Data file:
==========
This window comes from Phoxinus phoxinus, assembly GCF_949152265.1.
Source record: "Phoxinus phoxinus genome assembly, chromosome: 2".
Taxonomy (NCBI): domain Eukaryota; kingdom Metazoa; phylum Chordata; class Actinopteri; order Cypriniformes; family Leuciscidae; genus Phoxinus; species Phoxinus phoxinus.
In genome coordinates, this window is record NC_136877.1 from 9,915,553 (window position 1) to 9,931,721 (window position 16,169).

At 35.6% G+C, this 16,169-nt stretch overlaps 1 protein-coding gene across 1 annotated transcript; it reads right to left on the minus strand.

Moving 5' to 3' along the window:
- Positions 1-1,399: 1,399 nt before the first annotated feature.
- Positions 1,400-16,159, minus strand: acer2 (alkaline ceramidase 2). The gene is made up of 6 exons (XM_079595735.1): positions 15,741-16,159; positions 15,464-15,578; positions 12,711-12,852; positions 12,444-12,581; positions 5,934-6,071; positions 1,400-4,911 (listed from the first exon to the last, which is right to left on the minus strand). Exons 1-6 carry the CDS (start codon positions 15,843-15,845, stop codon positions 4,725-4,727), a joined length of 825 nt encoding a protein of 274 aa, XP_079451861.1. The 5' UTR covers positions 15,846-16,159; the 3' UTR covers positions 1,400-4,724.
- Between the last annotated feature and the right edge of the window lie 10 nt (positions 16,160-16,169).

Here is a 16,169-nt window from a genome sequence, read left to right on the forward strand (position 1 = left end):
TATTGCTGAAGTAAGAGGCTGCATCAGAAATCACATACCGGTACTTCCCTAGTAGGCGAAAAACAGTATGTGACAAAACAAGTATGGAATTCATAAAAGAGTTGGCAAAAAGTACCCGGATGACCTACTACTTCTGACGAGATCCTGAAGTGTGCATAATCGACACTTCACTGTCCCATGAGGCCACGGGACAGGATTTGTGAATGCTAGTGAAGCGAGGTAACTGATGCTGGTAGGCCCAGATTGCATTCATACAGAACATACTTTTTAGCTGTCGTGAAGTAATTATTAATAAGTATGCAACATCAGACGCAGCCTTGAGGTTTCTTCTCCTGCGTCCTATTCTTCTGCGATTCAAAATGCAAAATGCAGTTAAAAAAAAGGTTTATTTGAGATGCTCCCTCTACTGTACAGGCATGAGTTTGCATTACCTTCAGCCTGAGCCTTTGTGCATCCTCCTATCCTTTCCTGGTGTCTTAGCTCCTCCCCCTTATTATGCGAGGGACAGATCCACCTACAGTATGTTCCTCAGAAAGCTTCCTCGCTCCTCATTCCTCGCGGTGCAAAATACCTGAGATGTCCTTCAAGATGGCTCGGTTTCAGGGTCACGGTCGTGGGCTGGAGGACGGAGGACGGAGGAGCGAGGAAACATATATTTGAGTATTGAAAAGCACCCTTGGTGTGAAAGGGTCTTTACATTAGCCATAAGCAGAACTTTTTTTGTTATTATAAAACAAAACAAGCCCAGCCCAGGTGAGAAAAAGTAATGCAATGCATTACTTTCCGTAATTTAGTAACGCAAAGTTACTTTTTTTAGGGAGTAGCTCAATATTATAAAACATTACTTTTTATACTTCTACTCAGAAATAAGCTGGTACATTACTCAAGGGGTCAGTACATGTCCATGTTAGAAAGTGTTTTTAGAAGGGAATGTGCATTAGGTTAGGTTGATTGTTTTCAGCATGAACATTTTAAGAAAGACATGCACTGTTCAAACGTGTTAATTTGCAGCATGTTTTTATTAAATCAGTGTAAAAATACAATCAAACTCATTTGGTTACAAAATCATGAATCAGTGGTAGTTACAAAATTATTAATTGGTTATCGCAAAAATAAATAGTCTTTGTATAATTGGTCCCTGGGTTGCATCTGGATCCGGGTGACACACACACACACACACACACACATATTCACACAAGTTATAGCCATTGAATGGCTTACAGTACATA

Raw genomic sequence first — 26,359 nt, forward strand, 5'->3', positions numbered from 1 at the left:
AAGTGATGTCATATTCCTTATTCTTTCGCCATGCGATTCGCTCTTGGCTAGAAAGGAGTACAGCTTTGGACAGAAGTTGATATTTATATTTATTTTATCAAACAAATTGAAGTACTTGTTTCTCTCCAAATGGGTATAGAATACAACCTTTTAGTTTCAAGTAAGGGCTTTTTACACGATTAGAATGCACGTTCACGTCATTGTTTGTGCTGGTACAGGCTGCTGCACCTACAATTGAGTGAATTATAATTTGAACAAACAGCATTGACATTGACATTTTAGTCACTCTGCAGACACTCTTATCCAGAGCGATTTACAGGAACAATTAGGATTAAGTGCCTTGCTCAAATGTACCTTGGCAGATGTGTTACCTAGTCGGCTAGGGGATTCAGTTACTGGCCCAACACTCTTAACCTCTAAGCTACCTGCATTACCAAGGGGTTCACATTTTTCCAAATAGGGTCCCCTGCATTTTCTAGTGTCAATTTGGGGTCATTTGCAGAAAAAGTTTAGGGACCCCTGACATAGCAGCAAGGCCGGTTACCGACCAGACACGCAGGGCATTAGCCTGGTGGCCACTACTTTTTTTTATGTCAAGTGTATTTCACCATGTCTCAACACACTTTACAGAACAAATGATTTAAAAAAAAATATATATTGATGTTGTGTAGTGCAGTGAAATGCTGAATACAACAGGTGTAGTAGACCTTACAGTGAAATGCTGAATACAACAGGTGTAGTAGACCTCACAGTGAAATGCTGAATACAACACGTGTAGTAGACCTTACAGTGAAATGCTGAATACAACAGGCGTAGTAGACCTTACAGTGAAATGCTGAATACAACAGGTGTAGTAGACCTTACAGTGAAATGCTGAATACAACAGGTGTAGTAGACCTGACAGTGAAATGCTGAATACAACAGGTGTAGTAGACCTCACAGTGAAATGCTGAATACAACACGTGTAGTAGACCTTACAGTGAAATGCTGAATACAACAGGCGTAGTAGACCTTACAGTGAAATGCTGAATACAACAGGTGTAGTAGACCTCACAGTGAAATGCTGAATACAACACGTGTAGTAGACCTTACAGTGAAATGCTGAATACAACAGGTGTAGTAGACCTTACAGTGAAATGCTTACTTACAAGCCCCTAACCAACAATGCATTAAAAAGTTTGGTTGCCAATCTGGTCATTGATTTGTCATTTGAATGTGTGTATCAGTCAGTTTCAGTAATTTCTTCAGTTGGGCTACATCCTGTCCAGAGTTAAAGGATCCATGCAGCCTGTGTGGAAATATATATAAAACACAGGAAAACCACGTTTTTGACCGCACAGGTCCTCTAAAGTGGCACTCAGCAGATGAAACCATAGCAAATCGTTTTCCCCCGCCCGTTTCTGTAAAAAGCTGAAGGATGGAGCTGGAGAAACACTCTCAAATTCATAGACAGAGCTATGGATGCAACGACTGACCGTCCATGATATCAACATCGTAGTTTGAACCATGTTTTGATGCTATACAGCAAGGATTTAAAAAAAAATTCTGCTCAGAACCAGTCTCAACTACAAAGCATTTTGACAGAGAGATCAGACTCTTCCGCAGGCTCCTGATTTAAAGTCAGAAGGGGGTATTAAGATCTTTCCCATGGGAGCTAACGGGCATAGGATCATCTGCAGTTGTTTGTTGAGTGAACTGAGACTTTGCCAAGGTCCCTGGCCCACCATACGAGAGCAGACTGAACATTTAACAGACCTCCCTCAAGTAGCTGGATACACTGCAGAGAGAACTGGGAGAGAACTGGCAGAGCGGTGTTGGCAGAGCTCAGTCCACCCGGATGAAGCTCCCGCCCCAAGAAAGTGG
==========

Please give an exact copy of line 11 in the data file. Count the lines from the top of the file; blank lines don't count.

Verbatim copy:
TATTGCTGAAGTAAGAGGCTGCATCAGAAATCACATACCGGTACTTCCCTAGTAGGCGAAAAACAGTATGTGACAAAACAAGTATGGAATTCATAAAAGAGTTGGCAAAAAGTACCCGGATGACCTACTACTTCTGACGAGATCCTGAAGTGTGCATAATCGACACTTCACTGTCCCATGAGGCCACGGGACAGGATTTGTGAATGCTAGTGAAGCGAGGTAACTGATGCTGGTAGGCCCAGATTGCATTCATACAGAACATACTTTTTAGCTGTCGTGAAGTAATTATTAATAAGTATGCAACATCAGACGCAGCCTTGAGGTTTCTTCTCCTGCGTCCTATTCTTCTGCGATTCAAAATGCAAAATGCAGTTAAAAAAAAGGTTTATTTGAGATGCTCCCTCTACTGTACAGGCATGAGTTTGCATTACCTTCAGCCTGAGCCTTTGTGCATCCTCCTATCCTTTCCTGGTGTCTTAGCTCCTCCCCCTTATTATGCGAGGGACAGATCCACCTACAGTATGTTCCTCAGAAAGCTTCCTCGCTCCTCATTCCTCGCGGTGCAAAATACCTGAGATGTCCTTCAAGATGGCTCGGTTTCAGGGTCACGGTCGTGGGCTGGAGGACGGAGGACGGAGGAGCGAGGAAACATATATTTGAGTATTGAAAAGCACCCTTGGTGTGAAAGGGTCTTTACATTAGCCATAAGCAGAACTTTTTTTGTTATTATAAAACAAAACAAGCCCAGCCCAGGTGAGAAAAAGTAATGCAATGCATTACTTTCCGTAATTTAGTAACGCAAAGTTACTTTTTTTAGGGAGTAGCTCAATATTATAAAACATTACTTTTTATACTTCTACTCAGAAATAAGCTGGTACATTACTCAAGGGGTCAGTACATGTCCATGTTAGAAAGTGTTTTTAGAAGGGAATGTGCATTAGGTTAGGTTGATTGTTTTCAGCATGAACATTTTAAGAAAGACATGCACTGTTCAAACGTGTTAATTTGCAGCATGTTTTTATTAAATCAGTGTAAAAATACAATCAAACTCATTTGGTTACAAAATCATGAATCAGTGGTAGTTACAAAATTATTAATTGGTTATCGCAAAAATAAATAGTCTTTGTATAATTGGTCCCTGGGTTGCATCTGGATCCGGGTGACACACACACACACACACACACACATATTCACACAAGTTATAGCCATTGAATGGCTTACAGTACATA